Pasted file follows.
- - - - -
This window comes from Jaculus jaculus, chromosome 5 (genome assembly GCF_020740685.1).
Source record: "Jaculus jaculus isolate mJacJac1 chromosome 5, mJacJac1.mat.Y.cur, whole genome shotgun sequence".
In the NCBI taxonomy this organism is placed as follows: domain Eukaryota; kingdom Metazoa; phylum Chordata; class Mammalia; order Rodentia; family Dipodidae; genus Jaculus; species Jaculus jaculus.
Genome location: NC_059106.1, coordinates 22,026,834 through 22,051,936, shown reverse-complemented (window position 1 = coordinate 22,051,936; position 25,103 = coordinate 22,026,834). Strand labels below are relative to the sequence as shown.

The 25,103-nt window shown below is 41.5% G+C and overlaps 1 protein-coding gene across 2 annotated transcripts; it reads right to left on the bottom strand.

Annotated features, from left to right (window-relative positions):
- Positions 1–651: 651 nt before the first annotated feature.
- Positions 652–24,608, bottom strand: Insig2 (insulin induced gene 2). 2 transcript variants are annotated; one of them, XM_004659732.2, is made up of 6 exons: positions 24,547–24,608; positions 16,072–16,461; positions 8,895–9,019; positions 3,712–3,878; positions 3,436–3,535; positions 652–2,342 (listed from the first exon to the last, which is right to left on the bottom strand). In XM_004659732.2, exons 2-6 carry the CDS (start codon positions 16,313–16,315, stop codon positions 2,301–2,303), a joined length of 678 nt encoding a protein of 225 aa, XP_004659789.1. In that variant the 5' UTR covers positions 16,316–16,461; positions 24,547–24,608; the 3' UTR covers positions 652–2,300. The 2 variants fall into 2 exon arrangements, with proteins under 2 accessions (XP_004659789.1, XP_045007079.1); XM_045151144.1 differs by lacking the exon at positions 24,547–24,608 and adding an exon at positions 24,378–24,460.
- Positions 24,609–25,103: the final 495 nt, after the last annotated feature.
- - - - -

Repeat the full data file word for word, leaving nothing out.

This window comes from Jaculus jaculus, chromosome 5 (genome assembly GCF_020740685.1).
Source record: "Jaculus jaculus isolate mJacJac1 chromosome 5, mJacJac1.mat.Y.cur, whole genome shotgun sequence".
In the NCBI taxonomy this organism is placed as follows: domain Eukaryota; kingdom Metazoa; phylum Chordata; class Mammalia; order Rodentia; family Dipodidae; genus Jaculus; species Jaculus jaculus.
Genome location: NC_059106.1, coordinates 22,026,834 through 22,051,936, shown reverse-complemented (window position 1 = coordinate 22,051,936; position 25,103 = coordinate 22,026,834). Strand labels below are relative to the sequence as shown.

The 25,103-nt window shown below is 41.5% G+C and overlaps 1 protein-coding gene across 2 annotated transcripts; it reads right to left on the bottom strand.

Annotated features, from left to right (window-relative positions):
- Positions 1–651: 651 nt before the first annotated feature.
- Positions 652–24,608, bottom strand: Insig2 (insulin induced gene 2). 2 transcript variants are annotated; one of them, XM_004659732.2, is made up of 6 exons: positions 24,547–24,608; positions 16,072–16,461; positions 8,895–9,019; positions 3,712–3,878; positions 3,436–3,535; positions 652–2,342 (listed from the first exon to the last, which is right to left on the bottom strand). In XM_004659732.2, exons 2-6 carry the CDS (start codon positions 16,313–16,315, stop codon positions 2,301–2,303), a joined length of 678 nt encoding a protein of 225 aa, XP_004659789.1. In that variant the 5' UTR covers positions 16,316–16,461; positions 24,547–24,608; the 3' UTR covers positions 652–2,300. The 2 variants fall into 2 exon arrangements, with proteins under 2 accessions (XP_004659789.1, XP_045007079.1); XM_045151144.1 differs by lacking the exon at positions 24,547–24,608 and adding an exon at positions 24,378–24,460.
- Positions 24,609–25,103: the final 495 nt, after the last annotated feature.